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When Anna migrated from Greece to Germany in 2007, she already had a master’s degree in Biology. “Crisis had hit science in Greece long before hitting the economy,” Anna says when asked why she chose to leave. She wanted to do her PhD but the economic uncertainty in Greece lead her abroad. She had a hard time financially during the six years of her studies so she decided to leave. But that wasn’t the only reason.
“I think it’s really good, for a scientist that is, to work in a well-known university and get in touch with other scientists,” Anna says. “Germany offered the best solution, especially because in my science field a PhD is combined with a salary and there’s no tuition fee.” After she completed her PhD in Dresden she continued with post-doctorate research. Now she lives in Berlin and works for a big company.
Coming to Germany wasn’t difficult for Anna. “I came here just before the Greek crisis and being a scientist on a PhD, I was welcomed.” She was able to open a bank account and look for a house, something that would have been difficult otherwise. “I didn’t experience the prejudice of ‚being the Greek that won’t pay the rent‘. That came some years later.”
According to Anna that prejudice first appeared when the Greek economic crisis became news. “When the crisis begun, I noticed a change in people’s reactions. Not among friends or colleagues, but from random people you meet in the street or on the bus,” Anna says. “You wouldn’t hear a good word if you said you are from Greece.” According to Anna, the way the German media presented the situation played a big part in that.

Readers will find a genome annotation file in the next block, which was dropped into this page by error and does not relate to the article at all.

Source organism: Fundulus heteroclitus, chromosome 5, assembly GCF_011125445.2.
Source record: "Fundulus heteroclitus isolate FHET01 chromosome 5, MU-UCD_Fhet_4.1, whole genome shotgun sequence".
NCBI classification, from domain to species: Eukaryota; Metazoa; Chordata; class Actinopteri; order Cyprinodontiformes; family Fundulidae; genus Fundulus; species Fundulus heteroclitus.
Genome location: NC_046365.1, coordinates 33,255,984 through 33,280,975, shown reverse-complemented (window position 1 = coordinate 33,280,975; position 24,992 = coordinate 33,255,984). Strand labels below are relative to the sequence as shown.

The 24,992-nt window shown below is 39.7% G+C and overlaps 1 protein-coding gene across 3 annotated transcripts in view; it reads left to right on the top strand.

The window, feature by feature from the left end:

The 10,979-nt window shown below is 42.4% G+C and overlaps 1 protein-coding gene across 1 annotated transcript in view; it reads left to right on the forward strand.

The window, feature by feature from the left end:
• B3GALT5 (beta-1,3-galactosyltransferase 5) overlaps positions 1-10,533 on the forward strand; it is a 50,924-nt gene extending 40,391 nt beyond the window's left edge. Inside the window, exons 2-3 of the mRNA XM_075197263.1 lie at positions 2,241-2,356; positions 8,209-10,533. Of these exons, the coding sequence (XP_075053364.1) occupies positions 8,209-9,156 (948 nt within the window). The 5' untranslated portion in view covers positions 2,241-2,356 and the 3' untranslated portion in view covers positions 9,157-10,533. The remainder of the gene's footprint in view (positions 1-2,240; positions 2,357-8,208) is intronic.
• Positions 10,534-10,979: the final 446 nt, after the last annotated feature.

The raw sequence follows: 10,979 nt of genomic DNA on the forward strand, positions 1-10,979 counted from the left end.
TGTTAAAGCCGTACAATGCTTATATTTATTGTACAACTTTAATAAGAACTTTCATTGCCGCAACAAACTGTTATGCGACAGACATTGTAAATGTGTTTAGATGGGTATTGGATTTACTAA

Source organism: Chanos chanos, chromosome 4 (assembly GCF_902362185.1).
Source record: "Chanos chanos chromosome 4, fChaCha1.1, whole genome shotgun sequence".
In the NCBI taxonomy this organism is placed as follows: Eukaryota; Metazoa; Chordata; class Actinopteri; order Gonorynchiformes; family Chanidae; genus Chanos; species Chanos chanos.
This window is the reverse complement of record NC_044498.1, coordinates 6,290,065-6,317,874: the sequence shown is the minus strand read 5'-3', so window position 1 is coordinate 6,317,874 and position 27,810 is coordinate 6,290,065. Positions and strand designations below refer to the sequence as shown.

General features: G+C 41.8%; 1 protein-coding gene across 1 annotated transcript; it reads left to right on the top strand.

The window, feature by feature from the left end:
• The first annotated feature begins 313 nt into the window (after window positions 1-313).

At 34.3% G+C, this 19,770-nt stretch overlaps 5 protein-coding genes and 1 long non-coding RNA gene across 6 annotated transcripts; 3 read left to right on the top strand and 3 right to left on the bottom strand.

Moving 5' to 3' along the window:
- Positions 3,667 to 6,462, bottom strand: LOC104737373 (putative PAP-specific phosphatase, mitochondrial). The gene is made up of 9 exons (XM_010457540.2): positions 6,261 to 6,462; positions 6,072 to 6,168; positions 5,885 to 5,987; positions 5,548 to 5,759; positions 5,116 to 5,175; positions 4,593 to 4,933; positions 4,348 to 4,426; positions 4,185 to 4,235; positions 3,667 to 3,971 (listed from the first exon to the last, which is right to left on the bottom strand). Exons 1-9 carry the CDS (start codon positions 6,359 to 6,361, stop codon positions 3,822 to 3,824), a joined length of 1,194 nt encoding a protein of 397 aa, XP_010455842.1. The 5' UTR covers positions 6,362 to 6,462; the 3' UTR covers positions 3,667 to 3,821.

“You were persuaded that ‚Greeks ate with two spoons‘ and now, when they need help, the German people have to pay.” Anna remembers an incident that happened in 2011, when she and a friend walked their dogs. “We met a lady that was also with her dog in the park and started chatting. She asked us where we were from and after we said Greece she answered: ‚Oh! I’m sorry; I don’t have money to give you right now.‘ It was rather shocking.”
The economic crisis hit Anna’s family hard. After her mother and sister lost their jobs in Athens, migration to Germany seemed like the only solution. So in 2012 they followed her. With Anna already being an established professional, their adjustment in the foreign country was easier. “For my family, things were easier than with other migrants at the time. With my warranty they were able to find a house. Now they both work and I think they’re happy.”
Anna feels homesick; she admits that she misses Athens, the people, everyday life in Greece, her friends. “I miss our long coffees and talks. I have the feeling that Greeks are more political. I miss our sense of humor.” She knows though that it’s difficult to return given the current socioeconomic situation. Anna says that she likes the security of a good job, the easiness of the life in a beautiful city and the stability the German state has to offer.
“Germans are human. It’s just that their state offers the protection that we never had in Greece.” But she also sees the difficulties. “If I won’t make it back to Athens, I hope to continue living in Berlin,” Anna says. But this depends on her job. “Working conditions change here as well. Employment contracts are not for an unlimited period of time. I don’t know where I’ll be five years from now.”
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